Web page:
Wednesday, September 8, 2010

Computing the “Theory of everything” (Strings)

Jack Dikian

String theory was originally developed to describe the fundamental particles and forces that make up our universe. New research, led by a team from Imperial College London, describes the unexpected discovery that string theory also seems to predict the behavior of entangled quantum particles. As this prediction can be tested in the laboratory, researchers can now test string theory.

Before strings

String theory is the most recent attempt to reconcile quantum mechanics and general relativity. It's the first candidate for the theory of everything, a manner of describing the known fundamental forces and matter in a mathematically complete system.

We learned in school that matter is made of atoms, which are in turn made of just three basic components: electrons [spinning] around a nucleus composed of neutrons and protons. In chemistry, some of us also learned that generally, there are as many neutrons as are protons in any nucleus of an atom. There are however isotopes where their nucleus contains an uneven mix of protons and neutrons.

It was quite comfortable for us to think of the atom in this way – somewhat reminiscent of planets revolving around the sun. The students that had a special interest in physics went on to discover that the electron is a truly a fundamental particle (it is one of a family of particles known as leptons), but neutrons and
protons are made of smaller particles, known as quarks. Quarks are, as far as we now know, also elementary particles.

The universe is made up of atoms and forces through which atoms interact.

Our current knowledge about the subatomic composition of the universe is summarized in what is known as the
Standard Model of particle physics. It describes both the fundamental building blocks out of which the universe is made, and the forces through which these blocks interact. There are twelve basic building blocks:-

Six of these are quarks which go by the interesting names of up, down, charm, strange, bottom and top. A proton incidentally, is made of two up quarks and one down.

The other six are
Leptons and include the electron and its two heavier siblings, the Muon and the Tauon, as well as three neutrinos.

There are four fundamental forces in the universe:

§ Gravity,
§ Electromagnetism,
§ the Weak and
§ Strong nuclear forces also known as the colour force.

Each of these is produced by fundamental particles that act as carriers of the force. The most familiar of these is the photon, a particle of light, which is the mediator of electromagnetic forces. (This means that, for instance, a magnet attracts a nail because both objects exchange photons.) The graviton is the particle associated with gravity. The strong force is carried by eight particles known as gluons. Finally, the weak force is transmitted by three particles, the W+, the W-, and the Z.
We all recognize 2 forces very well – gravity and electromagnetism. We feel the pull of gravity and we use the force of gravity in our day to day lives. Some of us have also played with magnets and appreciate their pull force. The behaviour of the week and strong nuclear forces isn’t one that we observe in every day life. These operate at the subatomic level and bind sub particles with varying degree of strength. The strength of the strong nuclear force, for example, is many magnitudes greater than that of gravity on Earth. If the pull of gravity on was that of the strong nuclear force – we would weigh many trillions more than our current weight.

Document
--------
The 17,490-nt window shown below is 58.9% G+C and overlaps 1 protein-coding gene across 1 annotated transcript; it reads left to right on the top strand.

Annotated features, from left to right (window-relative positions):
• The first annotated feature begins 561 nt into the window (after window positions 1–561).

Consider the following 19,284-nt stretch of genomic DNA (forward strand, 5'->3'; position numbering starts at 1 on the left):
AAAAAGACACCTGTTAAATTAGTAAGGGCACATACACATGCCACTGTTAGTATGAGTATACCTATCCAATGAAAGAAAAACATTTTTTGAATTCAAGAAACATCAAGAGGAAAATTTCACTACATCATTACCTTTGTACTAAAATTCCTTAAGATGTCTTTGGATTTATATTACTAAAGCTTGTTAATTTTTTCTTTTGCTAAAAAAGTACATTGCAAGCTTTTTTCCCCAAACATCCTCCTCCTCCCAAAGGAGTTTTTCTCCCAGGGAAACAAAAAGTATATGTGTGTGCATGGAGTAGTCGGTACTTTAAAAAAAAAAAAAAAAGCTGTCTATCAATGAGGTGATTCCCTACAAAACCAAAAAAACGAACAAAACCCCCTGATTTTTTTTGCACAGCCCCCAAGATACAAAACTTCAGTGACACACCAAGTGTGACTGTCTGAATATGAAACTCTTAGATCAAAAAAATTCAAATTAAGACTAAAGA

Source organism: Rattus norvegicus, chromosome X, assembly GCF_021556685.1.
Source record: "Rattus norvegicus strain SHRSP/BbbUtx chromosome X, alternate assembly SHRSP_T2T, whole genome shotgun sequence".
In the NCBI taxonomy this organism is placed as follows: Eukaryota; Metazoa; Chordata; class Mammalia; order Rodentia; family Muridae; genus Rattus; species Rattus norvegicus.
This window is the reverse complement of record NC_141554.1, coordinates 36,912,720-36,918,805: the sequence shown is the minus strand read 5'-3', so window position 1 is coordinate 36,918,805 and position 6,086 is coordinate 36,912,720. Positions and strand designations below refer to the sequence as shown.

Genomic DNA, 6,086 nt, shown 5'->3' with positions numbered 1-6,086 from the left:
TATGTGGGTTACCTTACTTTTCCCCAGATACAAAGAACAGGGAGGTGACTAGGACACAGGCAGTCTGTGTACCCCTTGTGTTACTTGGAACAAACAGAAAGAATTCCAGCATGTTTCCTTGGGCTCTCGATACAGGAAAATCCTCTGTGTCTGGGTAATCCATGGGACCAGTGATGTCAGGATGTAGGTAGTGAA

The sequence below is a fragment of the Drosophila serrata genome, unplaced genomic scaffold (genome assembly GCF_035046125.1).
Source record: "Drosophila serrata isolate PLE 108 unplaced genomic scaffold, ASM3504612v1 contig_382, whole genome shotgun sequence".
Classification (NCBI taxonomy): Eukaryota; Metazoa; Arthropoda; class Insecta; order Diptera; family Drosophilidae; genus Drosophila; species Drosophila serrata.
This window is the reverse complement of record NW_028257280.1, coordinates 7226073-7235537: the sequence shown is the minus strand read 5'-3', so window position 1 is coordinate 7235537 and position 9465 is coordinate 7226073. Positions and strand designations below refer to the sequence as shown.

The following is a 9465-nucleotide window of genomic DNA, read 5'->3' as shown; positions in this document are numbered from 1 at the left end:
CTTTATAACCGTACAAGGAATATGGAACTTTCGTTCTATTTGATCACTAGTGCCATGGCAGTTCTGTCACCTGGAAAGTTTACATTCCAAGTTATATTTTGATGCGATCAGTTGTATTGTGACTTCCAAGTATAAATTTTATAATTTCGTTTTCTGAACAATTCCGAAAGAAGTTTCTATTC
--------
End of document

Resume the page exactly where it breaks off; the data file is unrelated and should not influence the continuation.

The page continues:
We use what we call the Standard Model to describe the interaction of sub-particles and forces with great success. This is, however, with one notable exception - gravity. The gravitational force has proven very difficult to describe microscopically. This has been for many years one of the most important problems in theoretical physics. That is to formulate a single model that describes both the micro and macro elements of the universe. Einstein attempted to unify the general theory of relativity (macro) with electromagnetism using a single field, hoping to recover an approximation for quantum theory. A "theory of everything" is closely related to unified field theory, and also attempts to explain all physical constants of nature.


In the last 20 or so years string theory has emerged as a promising model in attempts to provide a complete, unified, and consistent description of the fundamental structure of our universe, another “
Theory of Everything”.

The basic idea is that all of the components of the Standard Model are just different manifestations of one basic element - a string. One way to think about this is by imagining an electron to be a tiny loop of string rather than a single zero-dimensional point. The loop (string) can as well as moving, oscillate in different ways. It is the way strings oscillate that determine the type of subatomic building blocks we recognize. So one kind of oscillation may be an electron whilst another oscillation may be regarded as a photon. This means, if true

The entire universe is made of strings

In recent years many developments have taken place, radically improving our understanding of what the theory is. String theories also require the existence of several extra, unobservable, dimensions to the universe, in addition to the usual four space-time dimensions.

Five major string theories have been formulated with the main differences between them, being the number of dimensions in which the strings are developed within and their characteristics. In the mid 1990s a unification of all previous superstring theories, called M-theory, has been proposed, which asserted that strings are really 1-dimensional slices of a 2-dimensional membrane vibrating in 11-dimensional space.